2. As an avid reader (an admitted bookaholic) I add my plea to all you writers, published or not. Please never give up - you enrich my world.
    The French seem to get over their distaste for the guillotine quickly. Too quickly.
    Sadly, I doubt that those who have never read a paper and those who have never voted are a matched set. Some overlap, but not a perfect fit.

  3. I still keep articles from the newspaper that we get once a week, as idea generators for blogposts.

    I have always voted no matter where I've lived. That way, I can grumble afterwards.

    Things come and go, but newspapers look so much cooler than trying to hide behind your smartphone, when you're sitting at a café.

  4. I admire Mark Twain's rejecting, would-be publisher for his eloquent apology, and Twain's reply is classic, as usual. It reminds me of what Norman Mailer once said: "I have never hit a critic, and I say that with some wistfulness."

    And Gore Vidal! I read Burr in college and was ever after mesmerized with his sentences.

  5. The guillotine wasn't entertaining enough? That's twisted.

  6. David:
    To hear those debates was to hear two brilliant minds strike sparks from one another, neither yeilding or bowing.

    Elephant's Child:
    Newspapers are sadly on the wane, and the internet is usually interested only in tidbit size snippets of information.

    And not giving up is hard, but so is everything worthwhile, right?

    LOL. Yes, all those heads bowed to their smart phones irritate me somehow as if they were communing with their silicon gods. Sigh.

    At the start of HER BONES ARE IN THE BADLANDS, I have McCord give my reasons for why local newspapers are so important.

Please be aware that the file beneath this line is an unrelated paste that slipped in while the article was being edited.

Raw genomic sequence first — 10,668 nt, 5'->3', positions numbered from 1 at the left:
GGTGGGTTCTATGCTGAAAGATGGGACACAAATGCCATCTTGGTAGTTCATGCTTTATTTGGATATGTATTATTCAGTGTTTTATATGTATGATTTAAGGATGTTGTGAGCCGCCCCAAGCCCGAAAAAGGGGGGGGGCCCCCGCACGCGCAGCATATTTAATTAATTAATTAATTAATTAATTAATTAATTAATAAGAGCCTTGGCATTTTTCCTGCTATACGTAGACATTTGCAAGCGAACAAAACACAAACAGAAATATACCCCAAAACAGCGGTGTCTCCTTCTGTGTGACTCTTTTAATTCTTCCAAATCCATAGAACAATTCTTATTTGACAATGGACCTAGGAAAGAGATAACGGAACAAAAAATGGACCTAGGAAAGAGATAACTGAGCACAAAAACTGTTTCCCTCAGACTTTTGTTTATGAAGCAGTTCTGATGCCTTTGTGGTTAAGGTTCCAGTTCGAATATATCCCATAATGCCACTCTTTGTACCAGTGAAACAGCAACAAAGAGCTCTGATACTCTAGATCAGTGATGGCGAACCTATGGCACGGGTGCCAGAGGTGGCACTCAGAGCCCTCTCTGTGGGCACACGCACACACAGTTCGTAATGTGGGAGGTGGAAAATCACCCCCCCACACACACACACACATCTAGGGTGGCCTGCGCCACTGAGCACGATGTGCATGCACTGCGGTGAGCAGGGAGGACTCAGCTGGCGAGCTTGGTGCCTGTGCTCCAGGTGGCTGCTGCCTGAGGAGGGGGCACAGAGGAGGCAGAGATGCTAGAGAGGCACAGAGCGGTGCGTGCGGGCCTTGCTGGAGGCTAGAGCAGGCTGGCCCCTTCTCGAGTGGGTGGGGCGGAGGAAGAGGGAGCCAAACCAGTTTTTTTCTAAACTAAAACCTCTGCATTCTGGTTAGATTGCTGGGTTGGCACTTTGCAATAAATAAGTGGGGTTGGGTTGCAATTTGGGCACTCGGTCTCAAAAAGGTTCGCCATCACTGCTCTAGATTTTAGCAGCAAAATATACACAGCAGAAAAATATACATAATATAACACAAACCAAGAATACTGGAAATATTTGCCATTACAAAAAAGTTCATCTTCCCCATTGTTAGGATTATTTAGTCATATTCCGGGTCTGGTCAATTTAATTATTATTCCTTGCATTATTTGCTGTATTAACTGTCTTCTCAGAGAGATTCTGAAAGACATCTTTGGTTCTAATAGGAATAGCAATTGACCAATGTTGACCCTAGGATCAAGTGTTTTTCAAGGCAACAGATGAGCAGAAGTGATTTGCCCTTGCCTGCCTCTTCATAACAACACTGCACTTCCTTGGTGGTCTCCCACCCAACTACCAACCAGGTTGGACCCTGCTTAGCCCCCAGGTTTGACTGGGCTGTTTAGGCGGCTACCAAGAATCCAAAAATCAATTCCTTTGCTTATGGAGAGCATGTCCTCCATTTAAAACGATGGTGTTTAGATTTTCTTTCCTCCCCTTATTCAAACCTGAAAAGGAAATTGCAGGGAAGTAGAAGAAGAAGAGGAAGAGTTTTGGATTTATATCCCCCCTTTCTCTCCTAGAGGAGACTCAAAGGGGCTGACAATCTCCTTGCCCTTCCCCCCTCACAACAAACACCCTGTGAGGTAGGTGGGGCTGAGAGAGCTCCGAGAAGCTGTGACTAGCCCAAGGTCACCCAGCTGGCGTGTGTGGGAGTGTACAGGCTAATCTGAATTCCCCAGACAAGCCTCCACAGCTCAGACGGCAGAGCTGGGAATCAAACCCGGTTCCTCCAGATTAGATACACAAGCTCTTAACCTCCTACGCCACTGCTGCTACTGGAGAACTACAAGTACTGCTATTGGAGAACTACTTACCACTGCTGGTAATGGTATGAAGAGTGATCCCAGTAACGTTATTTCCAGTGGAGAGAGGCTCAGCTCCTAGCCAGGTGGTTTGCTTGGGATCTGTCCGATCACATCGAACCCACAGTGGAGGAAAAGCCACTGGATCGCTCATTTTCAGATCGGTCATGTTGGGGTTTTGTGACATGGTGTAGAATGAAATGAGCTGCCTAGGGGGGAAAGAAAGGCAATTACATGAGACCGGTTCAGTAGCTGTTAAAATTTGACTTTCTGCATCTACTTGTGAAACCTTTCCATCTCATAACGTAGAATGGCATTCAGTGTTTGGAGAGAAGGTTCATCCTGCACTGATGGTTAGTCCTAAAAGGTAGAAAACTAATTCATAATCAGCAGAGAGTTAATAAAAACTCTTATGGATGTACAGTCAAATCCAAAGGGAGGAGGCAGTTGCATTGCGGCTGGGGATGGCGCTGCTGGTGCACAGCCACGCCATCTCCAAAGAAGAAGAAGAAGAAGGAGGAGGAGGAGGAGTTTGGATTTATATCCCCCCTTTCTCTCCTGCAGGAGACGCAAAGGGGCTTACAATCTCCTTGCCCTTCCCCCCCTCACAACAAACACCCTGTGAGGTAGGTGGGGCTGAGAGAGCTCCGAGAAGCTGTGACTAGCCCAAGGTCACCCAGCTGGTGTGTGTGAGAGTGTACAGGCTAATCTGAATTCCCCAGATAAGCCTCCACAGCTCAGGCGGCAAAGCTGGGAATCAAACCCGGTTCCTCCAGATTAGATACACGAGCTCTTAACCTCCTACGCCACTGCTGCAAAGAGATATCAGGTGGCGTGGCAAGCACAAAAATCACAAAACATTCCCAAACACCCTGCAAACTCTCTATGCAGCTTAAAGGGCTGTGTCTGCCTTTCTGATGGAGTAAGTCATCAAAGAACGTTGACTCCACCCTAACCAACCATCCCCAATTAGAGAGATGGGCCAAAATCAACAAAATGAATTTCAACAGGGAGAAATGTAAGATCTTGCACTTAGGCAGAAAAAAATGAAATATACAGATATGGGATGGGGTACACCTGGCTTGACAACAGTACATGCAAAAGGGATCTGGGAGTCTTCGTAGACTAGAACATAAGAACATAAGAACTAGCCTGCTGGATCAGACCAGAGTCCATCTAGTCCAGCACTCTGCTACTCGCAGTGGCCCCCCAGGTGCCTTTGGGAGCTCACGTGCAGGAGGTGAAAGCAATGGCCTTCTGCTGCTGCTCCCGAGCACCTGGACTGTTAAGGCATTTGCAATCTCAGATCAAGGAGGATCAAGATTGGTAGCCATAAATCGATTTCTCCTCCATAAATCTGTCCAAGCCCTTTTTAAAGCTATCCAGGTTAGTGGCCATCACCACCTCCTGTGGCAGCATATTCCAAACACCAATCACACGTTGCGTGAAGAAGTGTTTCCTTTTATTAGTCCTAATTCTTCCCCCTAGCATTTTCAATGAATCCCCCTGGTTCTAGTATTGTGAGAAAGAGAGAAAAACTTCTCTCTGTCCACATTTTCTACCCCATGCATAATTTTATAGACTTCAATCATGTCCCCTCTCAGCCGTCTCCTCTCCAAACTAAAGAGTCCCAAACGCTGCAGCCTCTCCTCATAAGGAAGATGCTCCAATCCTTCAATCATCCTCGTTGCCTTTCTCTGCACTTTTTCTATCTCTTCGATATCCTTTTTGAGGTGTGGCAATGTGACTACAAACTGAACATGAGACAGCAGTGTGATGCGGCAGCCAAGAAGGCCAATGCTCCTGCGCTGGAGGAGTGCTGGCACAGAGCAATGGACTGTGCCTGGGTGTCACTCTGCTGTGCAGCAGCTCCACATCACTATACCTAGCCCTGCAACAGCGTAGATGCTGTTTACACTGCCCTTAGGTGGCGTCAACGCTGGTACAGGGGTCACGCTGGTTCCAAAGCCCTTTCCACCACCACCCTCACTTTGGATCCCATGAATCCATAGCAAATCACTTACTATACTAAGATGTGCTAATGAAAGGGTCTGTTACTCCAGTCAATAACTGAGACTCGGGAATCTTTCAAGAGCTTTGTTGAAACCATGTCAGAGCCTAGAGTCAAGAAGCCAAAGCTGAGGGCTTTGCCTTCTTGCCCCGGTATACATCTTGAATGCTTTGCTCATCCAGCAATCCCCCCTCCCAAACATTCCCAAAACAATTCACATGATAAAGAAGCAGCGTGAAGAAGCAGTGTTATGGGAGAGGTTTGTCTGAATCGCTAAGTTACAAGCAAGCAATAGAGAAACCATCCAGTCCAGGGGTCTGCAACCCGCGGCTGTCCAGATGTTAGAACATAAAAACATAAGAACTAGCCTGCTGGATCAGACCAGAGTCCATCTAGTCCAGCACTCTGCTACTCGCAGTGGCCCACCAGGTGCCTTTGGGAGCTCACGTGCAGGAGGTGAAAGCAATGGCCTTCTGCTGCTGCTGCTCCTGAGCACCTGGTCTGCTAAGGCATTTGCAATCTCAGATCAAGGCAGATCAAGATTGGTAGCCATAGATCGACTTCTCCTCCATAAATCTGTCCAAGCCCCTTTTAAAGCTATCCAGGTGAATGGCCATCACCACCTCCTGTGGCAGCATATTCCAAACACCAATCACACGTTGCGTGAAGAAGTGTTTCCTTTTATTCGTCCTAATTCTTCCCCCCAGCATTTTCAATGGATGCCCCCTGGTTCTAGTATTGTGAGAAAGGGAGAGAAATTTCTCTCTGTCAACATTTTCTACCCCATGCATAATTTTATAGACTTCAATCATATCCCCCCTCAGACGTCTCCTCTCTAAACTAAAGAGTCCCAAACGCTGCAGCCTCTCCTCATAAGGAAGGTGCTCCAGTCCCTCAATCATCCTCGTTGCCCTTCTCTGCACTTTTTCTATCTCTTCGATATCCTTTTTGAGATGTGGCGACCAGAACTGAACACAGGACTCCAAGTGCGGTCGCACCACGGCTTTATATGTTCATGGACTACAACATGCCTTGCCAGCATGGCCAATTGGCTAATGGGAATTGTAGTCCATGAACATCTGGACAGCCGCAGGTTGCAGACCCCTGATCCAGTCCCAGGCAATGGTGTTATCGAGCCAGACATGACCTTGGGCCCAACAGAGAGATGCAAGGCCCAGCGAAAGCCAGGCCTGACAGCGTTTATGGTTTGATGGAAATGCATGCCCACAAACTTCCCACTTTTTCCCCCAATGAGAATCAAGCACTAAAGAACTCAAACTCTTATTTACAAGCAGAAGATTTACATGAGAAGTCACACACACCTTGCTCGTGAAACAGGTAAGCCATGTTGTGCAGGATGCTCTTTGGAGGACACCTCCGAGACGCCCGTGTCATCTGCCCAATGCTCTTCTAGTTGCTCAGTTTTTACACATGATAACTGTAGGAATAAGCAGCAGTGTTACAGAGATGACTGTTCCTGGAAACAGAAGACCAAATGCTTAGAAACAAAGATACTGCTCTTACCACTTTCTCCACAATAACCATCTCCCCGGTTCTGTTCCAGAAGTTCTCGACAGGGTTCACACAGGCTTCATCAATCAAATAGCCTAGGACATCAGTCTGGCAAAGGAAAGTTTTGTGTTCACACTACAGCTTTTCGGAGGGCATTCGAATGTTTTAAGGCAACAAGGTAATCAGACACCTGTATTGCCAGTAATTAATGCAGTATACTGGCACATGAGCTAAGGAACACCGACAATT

Yes, if you don't participate in the system, you do not have the right to gripe! :-)

    Love that Norman Mailer quote. Twain tips his hat to you for your approval -- the old flirt!

    I am fascinated by Vidal's non-fiction essays. He was a brilliant man -- which means that often I agree with him! :-)

    Yes, the guillotine was too quick. Sigh. :-(

  7. Such a positive, uplifting side of the crusty Twain. Love, love Ella's music but now this--her quote is magnificent. So glad I stopped in to visit.

  8. I was unaware of Mark Twain's rejection and the apology that followed twenty years later. Rarely do we get to enjoy something so much. Good for Twain!

    And that Gore Vidal quote... that is a classic. Yes, we can only hope that it is the SAME HALF.

  9. I took me a long time to become a citizen of the U.S. The be able to VOTE was the number one reason I took on the responsibility of citizenship. I heard Ella at Birdland in NYC when I first came to the U.S. and then at the Hollywood Bowl in 1992, which must have been one of her last concerts. She was just as great and as special on both occasions.

    My sister who had the most severe form of Downs Syndrome and could not speak and was severely handicapped loved to listen to Ella sing with Louis Armstrong. It was her favorite record. That will always be special to me.

    Wasn't Ella's quote uplifting. And she had such a hard life, too.

    Wasn't it grand that Twain had his apology from such a stinging experience with the icing of his great success on top of everything!

    Gore was a great wit and yes, let it be the SAME half!

    I know that Ella would have been moved and pleased that her singing brought delight to your sister.

    I envy you hearing the greats in person as you have. :-)